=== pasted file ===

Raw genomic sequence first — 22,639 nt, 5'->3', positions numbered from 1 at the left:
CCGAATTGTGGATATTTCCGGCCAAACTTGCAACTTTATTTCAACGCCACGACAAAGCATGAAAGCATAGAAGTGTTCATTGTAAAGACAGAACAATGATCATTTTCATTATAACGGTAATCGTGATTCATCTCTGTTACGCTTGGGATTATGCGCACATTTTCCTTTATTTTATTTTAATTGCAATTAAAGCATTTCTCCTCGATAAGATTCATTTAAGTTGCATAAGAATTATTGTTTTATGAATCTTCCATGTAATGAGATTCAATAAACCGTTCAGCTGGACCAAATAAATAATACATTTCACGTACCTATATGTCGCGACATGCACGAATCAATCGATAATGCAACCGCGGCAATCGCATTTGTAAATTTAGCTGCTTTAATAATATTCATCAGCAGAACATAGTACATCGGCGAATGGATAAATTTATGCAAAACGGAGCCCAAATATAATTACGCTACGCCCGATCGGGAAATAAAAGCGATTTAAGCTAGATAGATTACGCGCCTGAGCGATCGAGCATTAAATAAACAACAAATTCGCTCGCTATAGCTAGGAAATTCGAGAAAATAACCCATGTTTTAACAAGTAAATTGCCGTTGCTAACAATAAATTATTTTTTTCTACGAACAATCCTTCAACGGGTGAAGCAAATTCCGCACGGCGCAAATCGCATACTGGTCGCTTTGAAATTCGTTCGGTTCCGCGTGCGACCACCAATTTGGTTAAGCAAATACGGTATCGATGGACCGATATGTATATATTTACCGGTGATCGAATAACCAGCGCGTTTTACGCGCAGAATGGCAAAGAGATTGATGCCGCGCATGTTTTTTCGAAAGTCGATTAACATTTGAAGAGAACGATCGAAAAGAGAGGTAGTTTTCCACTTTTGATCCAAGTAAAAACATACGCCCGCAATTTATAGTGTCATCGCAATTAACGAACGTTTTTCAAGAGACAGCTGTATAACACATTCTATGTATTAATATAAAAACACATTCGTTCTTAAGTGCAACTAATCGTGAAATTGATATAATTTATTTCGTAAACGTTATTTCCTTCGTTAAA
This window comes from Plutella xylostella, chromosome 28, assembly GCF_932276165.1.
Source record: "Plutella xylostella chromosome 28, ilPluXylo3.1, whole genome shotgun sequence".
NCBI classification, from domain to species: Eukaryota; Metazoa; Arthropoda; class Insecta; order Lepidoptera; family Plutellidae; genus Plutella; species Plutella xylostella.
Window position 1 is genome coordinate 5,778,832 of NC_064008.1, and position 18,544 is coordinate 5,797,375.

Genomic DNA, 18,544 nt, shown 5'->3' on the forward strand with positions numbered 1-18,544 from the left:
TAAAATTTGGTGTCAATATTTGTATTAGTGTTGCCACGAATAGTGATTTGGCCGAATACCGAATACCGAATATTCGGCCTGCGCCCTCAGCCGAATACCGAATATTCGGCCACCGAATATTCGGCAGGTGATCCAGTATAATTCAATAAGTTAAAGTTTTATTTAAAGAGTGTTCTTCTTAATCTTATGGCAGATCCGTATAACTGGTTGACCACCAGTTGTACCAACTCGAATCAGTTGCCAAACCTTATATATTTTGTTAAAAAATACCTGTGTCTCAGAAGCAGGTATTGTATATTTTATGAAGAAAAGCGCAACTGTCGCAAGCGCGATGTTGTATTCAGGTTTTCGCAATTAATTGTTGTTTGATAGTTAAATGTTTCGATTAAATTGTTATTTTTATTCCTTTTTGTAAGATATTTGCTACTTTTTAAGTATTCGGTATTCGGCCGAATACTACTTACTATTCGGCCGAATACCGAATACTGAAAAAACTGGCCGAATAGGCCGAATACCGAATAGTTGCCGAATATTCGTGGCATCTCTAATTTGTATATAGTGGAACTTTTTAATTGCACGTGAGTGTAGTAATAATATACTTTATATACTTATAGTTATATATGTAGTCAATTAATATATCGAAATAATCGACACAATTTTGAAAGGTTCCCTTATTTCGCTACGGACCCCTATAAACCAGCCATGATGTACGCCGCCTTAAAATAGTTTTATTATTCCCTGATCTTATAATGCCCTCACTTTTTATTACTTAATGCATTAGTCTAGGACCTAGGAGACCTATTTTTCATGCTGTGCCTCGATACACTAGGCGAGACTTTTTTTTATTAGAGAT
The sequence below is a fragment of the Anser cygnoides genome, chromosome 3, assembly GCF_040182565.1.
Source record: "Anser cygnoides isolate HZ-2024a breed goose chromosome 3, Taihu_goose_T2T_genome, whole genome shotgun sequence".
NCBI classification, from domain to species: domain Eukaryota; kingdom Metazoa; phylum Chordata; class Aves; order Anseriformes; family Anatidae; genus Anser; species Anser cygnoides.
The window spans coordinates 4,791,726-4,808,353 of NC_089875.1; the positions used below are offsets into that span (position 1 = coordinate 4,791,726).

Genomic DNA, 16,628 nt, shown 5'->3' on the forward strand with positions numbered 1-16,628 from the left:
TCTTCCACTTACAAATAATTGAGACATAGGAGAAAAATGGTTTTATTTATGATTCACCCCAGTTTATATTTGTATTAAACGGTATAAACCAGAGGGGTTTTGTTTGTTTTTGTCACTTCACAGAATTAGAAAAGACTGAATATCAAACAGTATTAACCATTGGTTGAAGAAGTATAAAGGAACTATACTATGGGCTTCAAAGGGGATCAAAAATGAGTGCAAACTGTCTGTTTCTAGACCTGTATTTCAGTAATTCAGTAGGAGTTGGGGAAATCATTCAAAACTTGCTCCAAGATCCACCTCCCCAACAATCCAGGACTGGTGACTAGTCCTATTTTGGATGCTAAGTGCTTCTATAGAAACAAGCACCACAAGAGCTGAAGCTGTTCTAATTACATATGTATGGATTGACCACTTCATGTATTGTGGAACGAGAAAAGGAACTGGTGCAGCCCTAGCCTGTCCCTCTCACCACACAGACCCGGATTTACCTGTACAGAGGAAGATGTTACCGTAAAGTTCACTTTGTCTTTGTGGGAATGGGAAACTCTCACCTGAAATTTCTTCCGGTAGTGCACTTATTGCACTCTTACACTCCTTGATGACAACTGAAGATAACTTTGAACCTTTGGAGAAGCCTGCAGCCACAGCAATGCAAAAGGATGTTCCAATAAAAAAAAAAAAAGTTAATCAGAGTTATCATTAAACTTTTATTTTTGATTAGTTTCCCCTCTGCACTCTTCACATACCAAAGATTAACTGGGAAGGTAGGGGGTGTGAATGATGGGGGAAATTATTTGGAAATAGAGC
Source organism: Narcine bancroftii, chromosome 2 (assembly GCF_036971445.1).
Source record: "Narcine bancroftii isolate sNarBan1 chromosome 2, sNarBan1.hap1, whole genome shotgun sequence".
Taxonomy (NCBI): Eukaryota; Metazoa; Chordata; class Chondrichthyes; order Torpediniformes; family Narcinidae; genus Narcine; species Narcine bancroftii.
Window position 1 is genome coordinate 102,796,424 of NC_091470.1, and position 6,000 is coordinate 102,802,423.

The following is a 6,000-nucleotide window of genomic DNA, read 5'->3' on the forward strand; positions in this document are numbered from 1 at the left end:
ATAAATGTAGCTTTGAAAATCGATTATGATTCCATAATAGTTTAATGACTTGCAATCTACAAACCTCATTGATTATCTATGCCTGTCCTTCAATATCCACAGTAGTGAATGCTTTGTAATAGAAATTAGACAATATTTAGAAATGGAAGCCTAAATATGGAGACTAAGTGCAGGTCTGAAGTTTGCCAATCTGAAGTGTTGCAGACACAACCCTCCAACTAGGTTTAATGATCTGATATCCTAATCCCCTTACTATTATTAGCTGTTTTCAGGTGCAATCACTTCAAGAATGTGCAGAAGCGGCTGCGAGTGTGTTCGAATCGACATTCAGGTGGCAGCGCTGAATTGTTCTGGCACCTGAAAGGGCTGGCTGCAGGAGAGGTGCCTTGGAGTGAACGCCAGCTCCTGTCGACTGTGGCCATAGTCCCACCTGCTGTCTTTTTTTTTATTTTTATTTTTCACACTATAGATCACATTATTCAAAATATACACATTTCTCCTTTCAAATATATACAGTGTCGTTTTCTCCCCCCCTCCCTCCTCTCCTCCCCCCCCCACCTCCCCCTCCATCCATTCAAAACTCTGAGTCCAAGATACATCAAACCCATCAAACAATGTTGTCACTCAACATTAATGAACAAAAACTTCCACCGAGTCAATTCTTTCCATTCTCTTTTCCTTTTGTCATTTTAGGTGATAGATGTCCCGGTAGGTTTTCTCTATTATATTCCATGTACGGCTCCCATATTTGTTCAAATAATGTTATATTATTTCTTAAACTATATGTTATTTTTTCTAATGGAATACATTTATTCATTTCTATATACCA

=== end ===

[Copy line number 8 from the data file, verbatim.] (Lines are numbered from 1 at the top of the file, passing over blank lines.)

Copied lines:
TAAAATTTGGTGTCAATATTTGTATTAGTGTTGCCACGAATAGTGATTTGGCCGAATACCGAATACCGAATATTCGGCCTGCGCCCTCAGCCGAATACCGAATATTCGGCCACCGAATATTCGGCAGGTGATCCAGTATAATTCAATAAGTTAAAGTTTTATTTAAAGAGTGTTCTTCTTAATCTTATGGCAGATCCGTATAACTGGTTGACCACCAGTTGTACCAACTCGAATCAGTTGCCAAACCTTATATATTTTGTTAAAAAATACCTGTGTCTCAGAAGCAGGTATTGTATATTTTATGAAGAAAAGCGCAACTGTCGCAAGCGCGATGTTGTATTCAGGTTTTCGCAATTAATTGTTGTTTGATAGTTAAATGTTTCGATTAAATTGTTATTTTTATTCCTTTTTGTAAGATATTTGCTACTTTTTAAGTATTCGGTATTCGGCCGAATACTACTTACTATTCGGCCGAATACCGAATACTGAAAAAACTGGCCGAATAGGCCGAATACCGAATAGTTGCCGAATATTCGTGGCATCTCTAATTTGTATATAGTGGAACTTTTTAATTGCACGTGAGTGTAGTAATAATATACTTTATATACTTATAGTTATATATGTAGTCAATTAATATATCGAAATAATCGACACAATTTTGAAAGGTTCCCTTATTTCGCTACGGACCCCTATAAACCAGCCATGATGTACGCCGCCTTAAAATAGTTTTATTATTCCCTGATCTTATAATGCCCTCACTTTTTATTACTTAATGCATTAGTCTAGGACCTAGGAGACCTATTTTTCATGCTGTGCCTCGATACACTAGGCGAGACTTTTTTTTATTAGAGAT